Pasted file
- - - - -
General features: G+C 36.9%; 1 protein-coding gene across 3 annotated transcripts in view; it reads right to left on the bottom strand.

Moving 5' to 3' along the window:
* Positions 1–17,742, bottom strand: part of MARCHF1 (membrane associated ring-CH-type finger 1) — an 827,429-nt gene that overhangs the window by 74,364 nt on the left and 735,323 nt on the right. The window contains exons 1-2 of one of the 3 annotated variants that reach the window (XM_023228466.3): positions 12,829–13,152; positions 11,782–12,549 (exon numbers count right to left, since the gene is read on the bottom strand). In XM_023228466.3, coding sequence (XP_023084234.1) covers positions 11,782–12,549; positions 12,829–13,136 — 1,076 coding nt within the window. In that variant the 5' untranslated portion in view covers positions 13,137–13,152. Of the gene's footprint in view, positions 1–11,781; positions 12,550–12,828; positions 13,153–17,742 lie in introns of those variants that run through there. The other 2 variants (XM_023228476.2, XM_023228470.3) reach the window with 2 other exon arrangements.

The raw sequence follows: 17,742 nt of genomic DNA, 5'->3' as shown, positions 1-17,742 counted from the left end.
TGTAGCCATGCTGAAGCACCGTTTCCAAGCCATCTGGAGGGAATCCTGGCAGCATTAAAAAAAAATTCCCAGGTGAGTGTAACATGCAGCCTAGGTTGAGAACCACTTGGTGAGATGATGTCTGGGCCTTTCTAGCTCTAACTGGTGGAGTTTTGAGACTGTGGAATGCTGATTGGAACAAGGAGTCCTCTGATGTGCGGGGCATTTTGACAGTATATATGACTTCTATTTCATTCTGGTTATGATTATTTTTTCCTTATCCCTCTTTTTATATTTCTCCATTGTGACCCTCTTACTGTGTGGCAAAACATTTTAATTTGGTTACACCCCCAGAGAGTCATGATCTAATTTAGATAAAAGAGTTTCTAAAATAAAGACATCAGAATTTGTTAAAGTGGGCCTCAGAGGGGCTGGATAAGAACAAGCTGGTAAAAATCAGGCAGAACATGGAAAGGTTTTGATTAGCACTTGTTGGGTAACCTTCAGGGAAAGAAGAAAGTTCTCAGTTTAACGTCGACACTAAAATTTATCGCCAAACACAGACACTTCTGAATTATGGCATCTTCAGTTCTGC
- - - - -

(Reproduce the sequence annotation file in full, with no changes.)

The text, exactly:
General features: G+C 36.9%; 1 protein-coding gene across 3 annotated transcripts in view; it reads right to left on the bottom strand.

Moving 5' to 3' along the window:
* Positions 1–17,742, bottom strand: part of MARCHF1 (membrane associated ring-CH-type finger 1) — an 827,429-nt gene that overhangs the window by 74,364 nt on the left and 735,323 nt on the right. The window contains exons 1-2 of one of the 3 annotated variants that reach the window (XM_023228466.3): positions 12,829–13,152; positions 11,782–12,549 (exon numbers count right to left, since the gene is read on the bottom strand). In XM_023228466.3, coding sequence (XP_023084234.1) covers positions 11,782–12,549; positions 12,829–13,136 — 1,076 coding nt within the window. In that variant the 5' untranslated portion in view covers positions 13,137–13,152. Of the gene's footprint in view, positions 1–11,781; positions 12,550–12,828; positions 13,153–17,742 lie in introns of those variants that run through there. The other 2 variants (XM_023228476.2, XM_023228470.3) reach the window with 2 other exon arrangements.

The raw sequence follows: 17,742 nt of genomic DNA, 5'->3' as shown, positions 1-17,742 counted from the left end.
TGTAGCCATGCTGAAGCACCGTTTCCAAGCCATCTGGAGGGAATCCTGGCAGCATTAAAAAAAAATTCCCAGGTGAGTGTAACATGCAGCCTAGGTTGAGAACCACTTGGTGAGATGATGTCTGGGCCTTTCTAGCTCTAACTGGTGGAGTTTTGAGACTGTGGAATGCTGATTGGAACAAGGAGTCCTCTGATGTGCGGGGCATTTTGACAGTATATATGACTTCTATTTCATTCTGGTTATGATTATTTTTTCCTTATCCCTCTTTTTATATTTCTCCATTGTGACCCTCTTACTGTGTGGCAAAACATTTTAATTTGGTTACACCCCCAGAGAGTCATGATCTAATTTAGATAAAAGAGTTTCTAAAATAAAGACATCAGAATTTGTTAAAGTGGGCCTCAGAGGGGCTGGATAAGAACAAGCTGGTAAAAATCAGGCAGAACATGGAAAGGTTTTGATTAGCACTTGTTGGGTAACCTTCAGGGAAAGAAGAAAGTTCTCAGTTTAACGTCGACACTAAAATTTATCGCCAAACACAGACACTTCTGAATTATGGCATCTTCAGTTCTGC